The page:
NEW YORK — Larry Hagman, whose portrayal of one of television’s most beloved villains, J.R. Ewing, led the CBS series ‘‘Dallas’’ to enormous world popularity, died Friday in Dallas. He was 81.
The cause was complications of cancer, his family said. Mr. Hagman had been in Dallas filming an episode of the TNT cable channel’s reboot of that series, which had made him the man audiences loved to hate from 1978 to 1991.
In October 2011, shortly before filming began on the new ‘‘Dallas,’’ Mr. Hagman announced that he had a ‘‘treatable’’ form of cancer. It was the latest of several health problems he had experienced since learning that he had cirrhosis in 1992.
In 1995, he received a liver transplant after doctors discovered a tumor. ‘‘As J.R., I could get away with anything — bribery, blackmail, and adultery,’’ Mr. Hagman said after receiving his diagnosis last year. ‘‘But I got caught by cancer.’’ Nonetheless, he said, he relished the opportunity to reprise his best-known role.
For a time in the late ’70s and early ’80s, Mr. Hagman could lay claim to the title of most famous actor in the world. ‘‘Dallas,’’ a soapy saga of a ranch-owning Texas oil family, was a hit in 57 countries. The rich villainy of J.R. revived Mr. Hagman’s career after his co-starring role in the hit 1960s sitcom ‘‘I Dream of Jeannie’’ had typecast him as a lightweight comic actor.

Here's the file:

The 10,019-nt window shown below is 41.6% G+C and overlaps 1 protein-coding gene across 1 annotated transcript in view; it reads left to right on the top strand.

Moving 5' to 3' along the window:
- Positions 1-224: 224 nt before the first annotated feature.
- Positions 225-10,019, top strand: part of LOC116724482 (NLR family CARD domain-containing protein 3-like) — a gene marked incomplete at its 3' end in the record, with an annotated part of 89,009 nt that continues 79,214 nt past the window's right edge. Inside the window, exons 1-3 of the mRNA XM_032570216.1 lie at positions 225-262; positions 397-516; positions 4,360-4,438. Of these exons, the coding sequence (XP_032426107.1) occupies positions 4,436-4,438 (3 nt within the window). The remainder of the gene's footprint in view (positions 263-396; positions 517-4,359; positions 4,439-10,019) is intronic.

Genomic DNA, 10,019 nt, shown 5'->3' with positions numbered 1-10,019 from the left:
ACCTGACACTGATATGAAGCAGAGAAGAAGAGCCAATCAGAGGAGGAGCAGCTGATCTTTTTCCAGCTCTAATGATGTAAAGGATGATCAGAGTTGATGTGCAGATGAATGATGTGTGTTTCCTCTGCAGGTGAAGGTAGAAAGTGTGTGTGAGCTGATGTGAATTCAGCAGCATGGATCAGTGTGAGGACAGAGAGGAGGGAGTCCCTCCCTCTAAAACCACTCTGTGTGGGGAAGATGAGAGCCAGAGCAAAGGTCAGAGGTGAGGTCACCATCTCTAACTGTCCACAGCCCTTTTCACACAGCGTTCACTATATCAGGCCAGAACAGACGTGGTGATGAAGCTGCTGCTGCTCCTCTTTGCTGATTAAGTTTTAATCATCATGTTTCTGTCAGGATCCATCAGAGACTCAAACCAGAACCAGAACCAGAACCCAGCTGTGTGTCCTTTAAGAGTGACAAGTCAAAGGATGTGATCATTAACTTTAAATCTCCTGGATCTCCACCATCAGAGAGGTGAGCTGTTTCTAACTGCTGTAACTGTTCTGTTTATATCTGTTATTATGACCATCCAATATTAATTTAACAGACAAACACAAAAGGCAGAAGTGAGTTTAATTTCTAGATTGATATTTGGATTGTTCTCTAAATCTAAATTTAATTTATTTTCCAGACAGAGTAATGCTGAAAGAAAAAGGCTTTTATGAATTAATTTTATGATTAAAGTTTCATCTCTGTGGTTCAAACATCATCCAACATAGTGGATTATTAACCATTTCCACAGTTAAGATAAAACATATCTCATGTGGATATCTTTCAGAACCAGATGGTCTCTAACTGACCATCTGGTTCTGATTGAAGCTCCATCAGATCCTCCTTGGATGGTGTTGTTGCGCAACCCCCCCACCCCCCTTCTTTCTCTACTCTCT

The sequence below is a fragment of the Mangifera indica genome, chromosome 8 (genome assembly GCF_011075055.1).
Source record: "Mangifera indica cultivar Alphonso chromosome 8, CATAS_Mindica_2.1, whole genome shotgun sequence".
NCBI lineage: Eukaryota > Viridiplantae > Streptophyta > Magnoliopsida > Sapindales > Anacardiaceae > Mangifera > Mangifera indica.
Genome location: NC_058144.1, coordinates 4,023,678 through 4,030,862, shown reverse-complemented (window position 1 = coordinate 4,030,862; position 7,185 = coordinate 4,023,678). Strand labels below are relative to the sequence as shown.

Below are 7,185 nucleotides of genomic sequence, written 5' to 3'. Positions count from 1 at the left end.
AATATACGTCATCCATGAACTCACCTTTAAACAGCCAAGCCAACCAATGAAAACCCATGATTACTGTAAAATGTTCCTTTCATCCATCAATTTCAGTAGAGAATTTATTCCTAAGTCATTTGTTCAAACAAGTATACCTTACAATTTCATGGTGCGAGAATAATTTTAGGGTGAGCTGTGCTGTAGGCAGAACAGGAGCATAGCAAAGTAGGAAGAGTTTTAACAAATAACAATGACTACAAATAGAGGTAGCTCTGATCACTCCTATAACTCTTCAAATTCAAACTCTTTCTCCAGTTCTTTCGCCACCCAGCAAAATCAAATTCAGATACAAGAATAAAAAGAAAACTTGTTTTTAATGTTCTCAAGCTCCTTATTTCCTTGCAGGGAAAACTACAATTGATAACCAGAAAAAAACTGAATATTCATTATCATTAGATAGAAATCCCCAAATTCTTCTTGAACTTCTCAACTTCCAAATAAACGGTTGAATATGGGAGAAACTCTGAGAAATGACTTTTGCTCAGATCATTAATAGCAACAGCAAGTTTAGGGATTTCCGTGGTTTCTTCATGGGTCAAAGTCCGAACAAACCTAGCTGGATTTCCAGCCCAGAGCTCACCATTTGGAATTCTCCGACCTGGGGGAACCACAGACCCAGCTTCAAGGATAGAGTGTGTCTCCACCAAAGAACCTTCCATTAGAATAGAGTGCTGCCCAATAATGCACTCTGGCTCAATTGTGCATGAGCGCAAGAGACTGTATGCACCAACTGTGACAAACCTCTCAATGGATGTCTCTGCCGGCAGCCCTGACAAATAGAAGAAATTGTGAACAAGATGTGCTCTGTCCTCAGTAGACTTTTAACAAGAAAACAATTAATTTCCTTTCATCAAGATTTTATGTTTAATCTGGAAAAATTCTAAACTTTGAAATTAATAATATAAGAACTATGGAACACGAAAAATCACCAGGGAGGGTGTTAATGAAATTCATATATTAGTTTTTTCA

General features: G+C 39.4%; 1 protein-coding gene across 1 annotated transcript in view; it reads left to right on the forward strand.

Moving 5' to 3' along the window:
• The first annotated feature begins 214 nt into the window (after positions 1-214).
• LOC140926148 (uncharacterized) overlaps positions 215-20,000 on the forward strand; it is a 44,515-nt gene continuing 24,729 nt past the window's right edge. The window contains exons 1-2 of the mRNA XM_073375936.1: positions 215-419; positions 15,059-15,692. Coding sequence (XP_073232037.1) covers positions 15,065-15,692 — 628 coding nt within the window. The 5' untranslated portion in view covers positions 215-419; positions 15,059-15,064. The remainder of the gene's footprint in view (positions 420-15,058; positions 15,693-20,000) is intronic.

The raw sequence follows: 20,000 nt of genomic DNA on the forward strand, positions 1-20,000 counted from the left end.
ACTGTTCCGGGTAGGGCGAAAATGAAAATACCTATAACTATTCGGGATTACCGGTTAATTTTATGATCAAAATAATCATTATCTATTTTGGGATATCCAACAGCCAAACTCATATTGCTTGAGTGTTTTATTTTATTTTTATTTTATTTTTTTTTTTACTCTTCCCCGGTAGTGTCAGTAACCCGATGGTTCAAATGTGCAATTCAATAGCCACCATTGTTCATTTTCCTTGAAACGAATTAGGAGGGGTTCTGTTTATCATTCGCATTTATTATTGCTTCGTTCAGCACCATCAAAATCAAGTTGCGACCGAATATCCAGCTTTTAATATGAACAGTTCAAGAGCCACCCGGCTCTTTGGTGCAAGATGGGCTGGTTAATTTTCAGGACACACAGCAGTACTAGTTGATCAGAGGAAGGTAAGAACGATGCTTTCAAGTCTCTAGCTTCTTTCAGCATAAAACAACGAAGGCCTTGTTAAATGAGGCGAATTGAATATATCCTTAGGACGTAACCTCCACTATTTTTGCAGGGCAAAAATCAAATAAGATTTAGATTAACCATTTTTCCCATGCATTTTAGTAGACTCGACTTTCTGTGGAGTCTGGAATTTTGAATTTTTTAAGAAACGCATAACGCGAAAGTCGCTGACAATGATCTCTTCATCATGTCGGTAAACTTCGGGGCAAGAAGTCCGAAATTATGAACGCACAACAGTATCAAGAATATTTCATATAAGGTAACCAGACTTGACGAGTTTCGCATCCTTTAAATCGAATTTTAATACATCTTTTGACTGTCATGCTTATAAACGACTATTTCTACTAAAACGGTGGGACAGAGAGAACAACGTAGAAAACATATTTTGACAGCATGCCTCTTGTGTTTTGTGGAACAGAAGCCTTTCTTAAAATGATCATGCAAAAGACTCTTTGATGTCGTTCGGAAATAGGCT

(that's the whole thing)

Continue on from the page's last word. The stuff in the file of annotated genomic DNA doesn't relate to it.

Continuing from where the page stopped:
The celebrated signature episode of ‘‘Dallas,’’ which resolved the question ‘‘Who shot J.R.?’’ — a mystery masterfully marketed by the network and the show’s producers — set viewing records, with an estimated 350 million people all over the world tuning in for the answer. (The shooter turned out to be Kristin Shepard, played by Mary Crosby, the scheming adulterous sister of J.R.’s wife, Sue Ellen, played by Linda Gray.)
Few actors enjoyed their fame as much as Mr. Hagman, who portrayed the oilman- robber baron J.R.
Mr. Hagman was born in Fort Worth His mother was the actress Mary Martin. His father, Benjamin Hagman, was a lawyer whose clients included wealthy Texas oil men; Larry Hagman’s memory of those tycoons would later help shape his portrayal of J.R. Ewing.
His parents were divorced when he was 5. He was brought up in Los Angeles by his maternal grandmother.
Mr. Hagman came to Hollywood in 1964, and first attracted notice that year with a small but important role as the interpreter for the president (Henry Fonda) during a tense phone call with the Soviet leader in the nuclear-war thriller ‘‘Fail-Safe.’’ Shortly after that, he found his breakthrough role: Tony Nelson, an astronaut whose life is both plagued and enlivened after he finds a beautiful genie (Barbara Eden) in a bottle, on ‘‘I Dream of Jeannie.’’
Mr. Hagman once said that his approach to life was the same as his approach to acting: ‘‘Be as outrageous as you possibly can.’’ In Malibu, where he lived for many years, he was known as an amiable eccentric.
One of his strangest habits was not speaking on Sundays. His silence had no religious connotation, he said, adding, ‘‘You’ve got to try it to appreciate how nice it is.’’
Perhaps even more strange, at least by Hollywood standards, was that Mr. Hagman had the same wife for more than 50 years: He had been married to the former Maj Axelsson since 1954.
He leaves his wife; a son, Preston; a daughter, Kristina; and five granddaughters.